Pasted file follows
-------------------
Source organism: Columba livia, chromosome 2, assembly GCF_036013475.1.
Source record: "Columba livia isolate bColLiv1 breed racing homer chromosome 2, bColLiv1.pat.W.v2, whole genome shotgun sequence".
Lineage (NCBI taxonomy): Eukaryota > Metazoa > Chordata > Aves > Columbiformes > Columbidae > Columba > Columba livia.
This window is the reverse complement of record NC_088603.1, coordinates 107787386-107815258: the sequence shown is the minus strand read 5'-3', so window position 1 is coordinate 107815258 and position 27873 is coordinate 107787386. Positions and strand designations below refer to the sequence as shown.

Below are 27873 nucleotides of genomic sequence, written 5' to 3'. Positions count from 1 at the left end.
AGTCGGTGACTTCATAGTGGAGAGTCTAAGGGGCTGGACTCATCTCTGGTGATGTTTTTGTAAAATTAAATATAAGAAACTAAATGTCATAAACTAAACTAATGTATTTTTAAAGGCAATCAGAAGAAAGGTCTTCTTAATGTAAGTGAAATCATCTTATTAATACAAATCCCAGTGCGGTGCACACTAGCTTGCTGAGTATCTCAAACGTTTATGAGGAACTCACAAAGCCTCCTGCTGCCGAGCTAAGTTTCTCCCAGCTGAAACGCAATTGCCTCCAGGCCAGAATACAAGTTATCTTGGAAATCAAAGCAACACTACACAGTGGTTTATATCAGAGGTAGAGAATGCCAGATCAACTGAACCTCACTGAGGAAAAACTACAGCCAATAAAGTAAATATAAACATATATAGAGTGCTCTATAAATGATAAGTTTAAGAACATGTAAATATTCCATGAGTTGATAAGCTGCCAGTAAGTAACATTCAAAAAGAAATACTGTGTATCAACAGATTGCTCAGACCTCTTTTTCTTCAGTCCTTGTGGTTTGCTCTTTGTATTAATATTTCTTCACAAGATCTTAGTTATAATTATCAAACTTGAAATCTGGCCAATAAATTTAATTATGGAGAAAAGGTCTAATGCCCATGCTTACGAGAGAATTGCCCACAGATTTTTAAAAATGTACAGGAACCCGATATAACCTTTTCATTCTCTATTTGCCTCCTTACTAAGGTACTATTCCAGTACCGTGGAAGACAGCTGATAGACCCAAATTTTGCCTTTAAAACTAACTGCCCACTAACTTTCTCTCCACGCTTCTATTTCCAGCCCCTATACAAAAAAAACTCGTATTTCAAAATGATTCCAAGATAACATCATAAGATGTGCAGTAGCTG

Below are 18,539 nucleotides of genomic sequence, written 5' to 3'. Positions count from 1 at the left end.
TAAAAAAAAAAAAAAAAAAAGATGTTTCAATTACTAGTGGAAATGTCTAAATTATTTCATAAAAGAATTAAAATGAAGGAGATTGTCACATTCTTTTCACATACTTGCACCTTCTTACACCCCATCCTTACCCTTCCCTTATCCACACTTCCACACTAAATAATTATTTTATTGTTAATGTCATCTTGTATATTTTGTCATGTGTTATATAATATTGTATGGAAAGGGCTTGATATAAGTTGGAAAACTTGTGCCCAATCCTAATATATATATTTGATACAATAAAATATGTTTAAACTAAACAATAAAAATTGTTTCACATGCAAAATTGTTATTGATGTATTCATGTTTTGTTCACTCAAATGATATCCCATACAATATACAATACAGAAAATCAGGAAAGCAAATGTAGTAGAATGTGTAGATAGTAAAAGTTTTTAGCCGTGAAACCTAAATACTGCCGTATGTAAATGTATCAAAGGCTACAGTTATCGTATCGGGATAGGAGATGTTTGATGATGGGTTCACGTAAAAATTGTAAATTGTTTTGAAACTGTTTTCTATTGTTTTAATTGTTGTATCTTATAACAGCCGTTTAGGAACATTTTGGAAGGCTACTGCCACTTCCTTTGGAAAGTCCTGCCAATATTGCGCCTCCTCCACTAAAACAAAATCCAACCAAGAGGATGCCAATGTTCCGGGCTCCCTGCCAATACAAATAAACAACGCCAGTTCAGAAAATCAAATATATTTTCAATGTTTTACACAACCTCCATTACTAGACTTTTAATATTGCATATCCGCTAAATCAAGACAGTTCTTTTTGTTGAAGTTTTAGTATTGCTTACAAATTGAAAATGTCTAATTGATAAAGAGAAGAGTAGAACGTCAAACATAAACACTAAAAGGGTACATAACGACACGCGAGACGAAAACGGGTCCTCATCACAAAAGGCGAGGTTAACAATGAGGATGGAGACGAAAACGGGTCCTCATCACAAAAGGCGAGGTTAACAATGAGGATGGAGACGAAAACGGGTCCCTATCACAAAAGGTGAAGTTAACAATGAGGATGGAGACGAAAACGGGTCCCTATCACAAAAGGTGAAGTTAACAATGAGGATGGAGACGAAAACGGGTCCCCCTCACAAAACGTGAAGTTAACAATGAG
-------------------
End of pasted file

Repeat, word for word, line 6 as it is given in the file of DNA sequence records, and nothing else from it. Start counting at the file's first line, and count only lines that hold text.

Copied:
AGTCGGTGACTTCATAGTGGAGAGTCTAAGGGGCTGGACTCATCTCTGGTGATGTTTTTGTAAAATTAAATATAAGAAACTAAATGTCATAAACTAAACTAATGTATTTTTAAAGGCAATCAGAAGAAAGGTCTTCTTAATGTAAGTGAAATCATCTTATTAATACAAATCCCAGTGCGGTGCACACTAGCTTGCTGAGTATCTCAAACGTTTATGAGGAACTCACAAAGCCTCCTGCTGCCGAGCTAAGTTTCTCCCAGCTGAAACGCAATTGCCTCCAGGCCAGAATACAAGTTATCTTGGAAATCAAAGCAACACTACACAGTGGTTTATATCAGAGGTAGAGAATGCCAGATCAACTGAACCTCACTGAGGAAAAACTACAGCCAATAAAGTAAATATAAACATATATAGAGTGCTCTATAAATGATAAGTTTAAGAACATGTAAATATTCCATGAGTTGATAAGCTGCCAGTAAGTAACATTCAAAAAGAAATACTGTGTATCAACAGATTGCTCAGACCTCTTTTTCTTCAGTCCTTGTGGTTTGCTCTTTGTATTAATATTTCTTCACAAGATCTTAGTTATAATTATCAAACTTGAAATCTGGCCAATAAATTTAATTATGGAGAAAAGGTCTAATGCCCATGCTTACGAGAGAATTGCCCACAGATTTTTAAAAATGTACAGGAACCCGATATAACCTTTTCATTCTCTATTTGCCTCCTTACTAAGGTACTATTCCAGTACCGTGGAAGACAGCTGATAGACCCAAATTTTGCCTTTAAAACTAACTGCCCACTAACTTTCTCTCCACGCTTCTATTTCCAGCCCCTATACAAAAAAAACTCGTATTTCAAAATGATTCCAAGATAACATCATAAGATGTGCAGTAGCTG